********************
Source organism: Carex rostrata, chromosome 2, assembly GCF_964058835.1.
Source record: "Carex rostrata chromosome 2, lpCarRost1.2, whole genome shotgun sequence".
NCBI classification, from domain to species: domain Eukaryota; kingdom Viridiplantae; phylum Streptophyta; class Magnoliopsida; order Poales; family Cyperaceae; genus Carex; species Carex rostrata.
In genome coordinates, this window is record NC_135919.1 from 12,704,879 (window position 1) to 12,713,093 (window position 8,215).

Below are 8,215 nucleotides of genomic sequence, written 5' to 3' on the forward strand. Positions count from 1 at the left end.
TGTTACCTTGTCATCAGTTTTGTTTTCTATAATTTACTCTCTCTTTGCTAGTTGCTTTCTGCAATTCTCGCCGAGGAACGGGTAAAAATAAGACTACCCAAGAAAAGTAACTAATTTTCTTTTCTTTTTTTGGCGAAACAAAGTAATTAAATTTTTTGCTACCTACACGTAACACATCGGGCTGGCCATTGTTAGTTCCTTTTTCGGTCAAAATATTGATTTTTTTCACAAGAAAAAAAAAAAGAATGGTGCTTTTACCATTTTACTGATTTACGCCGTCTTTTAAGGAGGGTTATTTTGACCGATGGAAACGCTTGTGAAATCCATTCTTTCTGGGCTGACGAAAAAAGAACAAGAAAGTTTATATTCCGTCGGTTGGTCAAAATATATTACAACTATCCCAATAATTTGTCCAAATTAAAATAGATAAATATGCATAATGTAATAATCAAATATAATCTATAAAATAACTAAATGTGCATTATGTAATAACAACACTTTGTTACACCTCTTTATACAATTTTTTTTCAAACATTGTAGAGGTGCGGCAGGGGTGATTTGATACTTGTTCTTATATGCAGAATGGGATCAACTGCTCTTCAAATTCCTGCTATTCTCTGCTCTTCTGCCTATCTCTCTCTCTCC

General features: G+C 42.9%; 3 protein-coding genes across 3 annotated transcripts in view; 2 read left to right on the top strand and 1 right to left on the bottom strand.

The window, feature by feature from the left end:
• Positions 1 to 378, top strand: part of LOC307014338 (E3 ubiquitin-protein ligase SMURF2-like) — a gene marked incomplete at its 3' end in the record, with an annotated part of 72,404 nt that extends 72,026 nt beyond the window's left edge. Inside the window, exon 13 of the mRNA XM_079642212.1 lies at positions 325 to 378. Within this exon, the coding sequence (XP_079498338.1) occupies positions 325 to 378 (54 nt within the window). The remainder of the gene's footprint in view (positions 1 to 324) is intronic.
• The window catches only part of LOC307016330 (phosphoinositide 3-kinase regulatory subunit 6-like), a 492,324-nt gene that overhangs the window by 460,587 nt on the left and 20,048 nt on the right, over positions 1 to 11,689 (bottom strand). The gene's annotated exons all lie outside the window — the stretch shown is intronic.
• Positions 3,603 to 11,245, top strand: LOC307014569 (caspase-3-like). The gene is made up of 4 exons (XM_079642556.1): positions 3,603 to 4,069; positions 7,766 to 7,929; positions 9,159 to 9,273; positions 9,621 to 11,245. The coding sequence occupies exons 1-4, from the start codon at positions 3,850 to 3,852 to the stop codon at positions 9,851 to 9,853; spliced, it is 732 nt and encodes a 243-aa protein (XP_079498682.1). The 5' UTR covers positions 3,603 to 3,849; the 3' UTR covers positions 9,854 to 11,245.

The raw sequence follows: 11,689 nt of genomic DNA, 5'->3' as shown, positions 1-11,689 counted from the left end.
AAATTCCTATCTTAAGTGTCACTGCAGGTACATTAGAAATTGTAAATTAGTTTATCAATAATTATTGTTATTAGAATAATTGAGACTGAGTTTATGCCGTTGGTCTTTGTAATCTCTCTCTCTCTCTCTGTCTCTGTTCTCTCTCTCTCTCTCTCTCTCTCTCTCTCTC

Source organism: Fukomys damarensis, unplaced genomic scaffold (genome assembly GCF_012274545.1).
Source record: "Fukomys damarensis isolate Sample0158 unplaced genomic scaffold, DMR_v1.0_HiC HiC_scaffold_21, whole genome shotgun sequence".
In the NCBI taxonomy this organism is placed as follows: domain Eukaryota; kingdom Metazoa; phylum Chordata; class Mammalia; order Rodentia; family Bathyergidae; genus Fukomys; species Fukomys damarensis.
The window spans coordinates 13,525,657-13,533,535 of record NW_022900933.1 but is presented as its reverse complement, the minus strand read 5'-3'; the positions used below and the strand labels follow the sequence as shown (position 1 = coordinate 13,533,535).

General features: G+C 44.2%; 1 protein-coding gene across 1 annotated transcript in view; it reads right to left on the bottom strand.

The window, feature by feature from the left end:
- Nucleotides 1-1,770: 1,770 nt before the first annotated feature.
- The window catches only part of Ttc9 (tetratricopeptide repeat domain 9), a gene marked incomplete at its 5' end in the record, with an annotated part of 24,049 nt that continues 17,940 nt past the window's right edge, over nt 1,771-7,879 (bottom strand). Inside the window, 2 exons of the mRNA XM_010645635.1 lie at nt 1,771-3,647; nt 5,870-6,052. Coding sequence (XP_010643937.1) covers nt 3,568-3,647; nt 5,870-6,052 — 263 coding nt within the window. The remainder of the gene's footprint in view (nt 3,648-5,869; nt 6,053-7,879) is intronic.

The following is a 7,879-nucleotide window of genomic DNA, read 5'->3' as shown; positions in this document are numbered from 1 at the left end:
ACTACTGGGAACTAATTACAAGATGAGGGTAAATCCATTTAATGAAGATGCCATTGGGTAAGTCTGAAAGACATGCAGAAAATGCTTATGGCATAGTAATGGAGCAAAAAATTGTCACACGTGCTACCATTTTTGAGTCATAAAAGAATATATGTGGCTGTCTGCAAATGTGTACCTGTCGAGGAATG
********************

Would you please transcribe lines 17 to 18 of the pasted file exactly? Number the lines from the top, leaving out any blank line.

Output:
The window spans coordinates 13,525,657-13,533,535 of record NW_022900933.1 but is presented as its reverse complement, the minus strand read 5'-3'; the positions used below and the strand labels follow the sequence as shown (position 1 = coordinate 13,533,535).

General features: G+C 44.2%; 1 protein-coding gene across 1 annotated transcript in view; it reads right to left on the bottom strand.